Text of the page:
“I’m delighted to see the involvement of some of the people I had the pleasure of working with. Anil as coach, then Rahul getting involved with the A team and Under-19 team, Laxman and Tendulkar and Sourav involved in an advisory capacity and in IPL teams. [Javagal] Srinath is a match referee too, and these really are the best guys available to better cricket in India,” said Wright, who played 82 Tests and 149 ODIs for New Zealand.
“I just worked with an outstanding group of young men and was very fortunate in that regard. From that point of view, to see them getting back into the game in these roles, and giving the knowledge that I know they have as well as the good qualities that made them what they are as players and made them members of the great team that went on and did some good things, is so valuable for Indian cricket.”
Under Wright, India won an unforgettable Test series against Australia at home, drew a Test series in Australia, reached the 2003 World Cup final and won both Test and ODI series in Pakistan. Since he quit the coaching job, Wright has returned to India many times, most prominently as head coach and then talent scout for IPL franchise Mumbai Indians. In his view, the success of T20 cricket is breeding more all-round players.
“Twenty20 is the big change in cricket, and the biggest thing is that it’s so exciting and vibrant. The IPL is fantastic and I enjoy it passionately … being able to scout talent and meet young cricketers across India, in particular,” said Wright. “What’s also exciting is that there are quality players coming through who are successful in all formats, foremost being Virat Kohli. Just brilliant. There are some specialists around, mostly in T20 and ODIs, which has been the case for long if you look at one-dayers. But the guys who really make a difference in T20s are also the guys who making hundreds and taking five wickets in Test matches, because they can adapt their skills to different formats.”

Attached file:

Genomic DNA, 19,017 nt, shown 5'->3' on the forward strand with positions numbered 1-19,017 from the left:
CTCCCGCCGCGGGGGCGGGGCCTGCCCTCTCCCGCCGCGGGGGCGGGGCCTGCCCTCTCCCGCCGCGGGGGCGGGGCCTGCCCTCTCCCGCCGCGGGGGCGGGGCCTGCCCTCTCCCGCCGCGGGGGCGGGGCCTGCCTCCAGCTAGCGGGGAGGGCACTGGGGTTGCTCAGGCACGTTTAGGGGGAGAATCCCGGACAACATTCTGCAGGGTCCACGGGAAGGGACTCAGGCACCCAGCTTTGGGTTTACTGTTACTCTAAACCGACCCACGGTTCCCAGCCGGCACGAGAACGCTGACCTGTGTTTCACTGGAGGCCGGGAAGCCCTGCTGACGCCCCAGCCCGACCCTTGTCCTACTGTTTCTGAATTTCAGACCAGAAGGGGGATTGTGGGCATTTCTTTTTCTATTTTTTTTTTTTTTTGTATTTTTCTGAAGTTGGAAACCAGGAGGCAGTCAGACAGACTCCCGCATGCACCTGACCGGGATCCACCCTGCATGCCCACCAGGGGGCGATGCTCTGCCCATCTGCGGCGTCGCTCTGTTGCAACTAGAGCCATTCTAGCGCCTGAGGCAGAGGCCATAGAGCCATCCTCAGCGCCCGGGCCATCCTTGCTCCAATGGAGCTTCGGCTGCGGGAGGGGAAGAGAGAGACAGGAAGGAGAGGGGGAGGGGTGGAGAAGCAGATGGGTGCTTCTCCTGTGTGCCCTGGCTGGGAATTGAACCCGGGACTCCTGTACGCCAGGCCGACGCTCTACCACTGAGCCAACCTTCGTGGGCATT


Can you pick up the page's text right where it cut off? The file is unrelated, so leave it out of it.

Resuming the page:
New Zealand, led by Kane Williamson, are currently in India for three Tests and five ODIs. Williamson made his debut in Tests and ODIs not long before Wright took over as New Zealand coach in December 2010, and during his tenure the 62-year-old watched him from close quarters: in nine Tests, 17 ODIs and six T20Is, to be precise.
“Williamson is a beautiful player, who I first saw when he was in high school. It was pretty obvious to all of that he was a special kid. He’s technically outstanding and has a good attitude, he’s a smart player,” said Wright. “When I was coach, I picked him to go the World Cup [in 2011] and we got to the semi-finals. I batted him at No 7 and people were a little dubious, but he ended up scoring more runs to balls faced [99 runs, strike-rate 107.60, average 49.50 in four games]. His development since then has been tremendous to watch and admire.
“You just hope that with the added responsibility of captaincy, he keeps on playing the way he’s been doing and enjoying his cricket,” said Wright. “The big thing is – when you’re creating any team, you don’t want to put too much pressure on anyone. There are six batsmen who’ve all got different styles etc etc and he’s just one of six or seven. If you’re going to do well in India, you have to get in and then go on. Kane has the advantage of having scored his first Test hundred in India on debut and he’s a beautiful player of spin bowling. I’m sure he’ll have a great tour and people will love watching him bat because people understand cricket in India and love watching good players.”
The first Test starts on September 22 in Kanpur and Wright – who was captain when New Zealand won their last Test in India back in 1988 – was hopeful of Kiwi success.
“There’s depth in that lineup. You’ve got Ross Taylor, a proven player; young Tom Latham who got runs in the UAE; and some young spinners coming through. That’s exciting,” he said. “It’s a great opportunity for New Zealand; they’re a young, talented side on the way up and they’ve got opportunities to win Test matches. Let’s hope they have a good tour and provide a good contest. Its two reasonably young sides against each other and it should be fascinating.”